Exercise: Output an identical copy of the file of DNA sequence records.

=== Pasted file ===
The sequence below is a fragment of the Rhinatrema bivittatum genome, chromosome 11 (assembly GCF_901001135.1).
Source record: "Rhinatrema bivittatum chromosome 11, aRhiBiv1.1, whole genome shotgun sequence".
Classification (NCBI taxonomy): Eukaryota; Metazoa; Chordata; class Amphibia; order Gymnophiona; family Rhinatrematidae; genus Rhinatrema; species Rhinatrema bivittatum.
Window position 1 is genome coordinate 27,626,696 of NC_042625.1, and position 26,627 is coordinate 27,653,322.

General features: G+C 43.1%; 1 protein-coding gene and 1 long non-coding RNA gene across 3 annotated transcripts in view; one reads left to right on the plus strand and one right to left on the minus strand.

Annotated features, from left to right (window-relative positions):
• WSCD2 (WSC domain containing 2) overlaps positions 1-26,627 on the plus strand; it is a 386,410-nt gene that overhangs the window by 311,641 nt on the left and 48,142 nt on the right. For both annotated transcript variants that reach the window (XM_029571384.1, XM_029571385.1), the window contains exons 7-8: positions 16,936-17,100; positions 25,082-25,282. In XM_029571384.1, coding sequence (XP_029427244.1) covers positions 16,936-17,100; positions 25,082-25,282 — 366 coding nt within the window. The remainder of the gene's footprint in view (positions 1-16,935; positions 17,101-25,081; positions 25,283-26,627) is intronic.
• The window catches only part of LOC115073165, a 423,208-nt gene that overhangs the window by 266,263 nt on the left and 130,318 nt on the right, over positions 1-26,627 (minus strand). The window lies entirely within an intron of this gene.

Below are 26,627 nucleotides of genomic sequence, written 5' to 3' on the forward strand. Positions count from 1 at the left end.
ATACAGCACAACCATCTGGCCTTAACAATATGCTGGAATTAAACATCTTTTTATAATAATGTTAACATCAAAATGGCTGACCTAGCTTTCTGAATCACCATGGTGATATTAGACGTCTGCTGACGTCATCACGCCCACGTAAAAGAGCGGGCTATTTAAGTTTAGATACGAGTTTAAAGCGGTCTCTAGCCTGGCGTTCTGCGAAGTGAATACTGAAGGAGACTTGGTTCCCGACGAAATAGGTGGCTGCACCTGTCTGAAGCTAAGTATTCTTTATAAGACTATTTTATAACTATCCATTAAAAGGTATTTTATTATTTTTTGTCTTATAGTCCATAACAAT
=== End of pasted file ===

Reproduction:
The sequence below is a fragment of the Rhinatrema bivittatum genome, chromosome 11 (assembly GCF_901001135.1).
Source record: "Rhinatrema bivittatum chromosome 11, aRhiBiv1.1, whole genome shotgun sequence".
Classification (NCBI taxonomy): Eukaryota; Metazoa; Chordata; class Amphibia; order Gymnophiona; family Rhinatrematidae; genus Rhinatrema; species Rhinatrema bivittatum.
Window position 1 is genome coordinate 27,626,696 of NC_042625.1, and position 26,627 is coordinate 27,653,322.

General features: G+C 43.1%; 1 protein-coding gene and 1 long non-coding RNA gene across 3 annotated transcripts in view; one reads left to right on the plus strand and one right to left on the minus strand.

Annotated features, from left to right (window-relative positions):
• WSCD2 (WSC domain containing 2) overlaps positions 1-26,627 on the plus strand; it is a 386,410-nt gene that overhangs the window by 311,641 nt on the left and 48,142 nt on the right. For both annotated transcript variants that reach the window (XM_029571384.1, XM_029571385.1), the window contains exons 7-8: positions 16,936-17,100; positions 25,082-25,282. In XM_029571384.1, coding sequence (XP_029427244.1) covers positions 16,936-17,100; positions 25,082-25,282 — 366 coding nt within the window. The remainder of the gene's footprint in view (positions 1-16,935; positions 17,101-25,081; positions 25,283-26,627) is intronic.
• The window catches only part of LOC115073165, a 423,208-nt gene that overhangs the window by 266,263 nt on the left and 130,318 nt on the right, over positions 1-26,627 (minus strand). The window lies entirely within an intron of this gene.

Below are 26,627 nucleotides of genomic sequence, written 5' to 3' on the forward strand. Positions count from 1 at the left end.
ATACAGCACAACCATCTGGCCTTAACAATATGCTGGAATTAAACATCTTTTTATAATAATGTTAACATCAAAATGGCTGACCTAGCTTTCTGAATCACCATGGTGATATTAGACGTCTGCTGACGTCATCACGCCCACGTAAAAGAGCGGGCTATTTAAGTTTAGATACGAGTTTAAAGCGGTCTCTAGCCTGGCGTTCTGCGAAGTGAATACTGAAGGAGACTTGGTTCCCGACGAAATAGGTGGCTGCACCTGTCTGAAGCTAAGTATTCTTTATAAGACTATTTTATAACTATCCATTAAAAGGTATTTTATTATTTTTTGTCTTATAGTCCATAACAAT